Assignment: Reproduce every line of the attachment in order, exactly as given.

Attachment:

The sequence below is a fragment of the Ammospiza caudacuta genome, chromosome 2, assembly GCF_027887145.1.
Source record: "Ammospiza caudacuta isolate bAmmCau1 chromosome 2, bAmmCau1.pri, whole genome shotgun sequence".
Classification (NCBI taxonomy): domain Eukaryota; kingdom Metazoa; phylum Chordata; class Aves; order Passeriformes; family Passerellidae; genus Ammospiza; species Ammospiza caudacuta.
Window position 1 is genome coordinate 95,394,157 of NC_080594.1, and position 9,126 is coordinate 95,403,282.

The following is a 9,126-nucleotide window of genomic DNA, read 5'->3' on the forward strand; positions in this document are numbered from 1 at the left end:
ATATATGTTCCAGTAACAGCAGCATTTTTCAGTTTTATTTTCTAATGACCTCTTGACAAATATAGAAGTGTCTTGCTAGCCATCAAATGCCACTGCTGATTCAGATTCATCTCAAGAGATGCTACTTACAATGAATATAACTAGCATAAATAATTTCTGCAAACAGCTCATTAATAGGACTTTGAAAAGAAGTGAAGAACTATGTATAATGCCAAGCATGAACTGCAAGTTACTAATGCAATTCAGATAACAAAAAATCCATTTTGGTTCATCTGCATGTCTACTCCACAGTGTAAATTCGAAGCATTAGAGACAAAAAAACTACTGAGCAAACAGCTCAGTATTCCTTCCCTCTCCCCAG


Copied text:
The sequence below is a fragment of the Ammospiza caudacuta genome, chromosome 2, assembly GCF_027887145.1.
Source record: "Ammospiza caudacuta isolate bAmmCau1 chromosome 2, bAmmCau1.pri, whole genome shotgun sequence".
Classification (NCBI taxonomy): domain Eukaryota; kingdom Metazoa; phylum Chordata; class Aves; order Passeriformes; family Passerellidae; genus Ammospiza; species Ammospiza caudacuta.
Window position 1 is genome coordinate 95,394,157 of NC_080594.1, and position 9,126 is coordinate 95,403,282.

The following is a 9,126-nucleotide window of genomic DNA, read 5'->3' on the forward strand; positions in this document are numbered from 1 at the left end:
ATATATGTTCCAGTAACAGCAGCATTTTTCAGTTTTATTTTCTAATGACCTCTTGACAAATATAGAAGTGTCTTGCTAGCCATCAAATGCCACTGCTGATTCAGATTCATCTCAAGAGATGCTACTTACAATGAATATAACTAGCATAAATAATTTCTGCAAACAGCTCATTAATAGGACTTTGAAAAGAAGTGAAGAACTATGTATAATGCCAAGCATGAACTGCAAGTTACTAATGCAATTCAGATAACAAAAAATCCATTTTGGTTCATCTGCATGTCTACTCCACAGTGTAAATTCGAAGCATTAGAGACAAAAAAACTACTGAGCAAACAGCTCAGTATTCCTTCCCTCTCCCCAG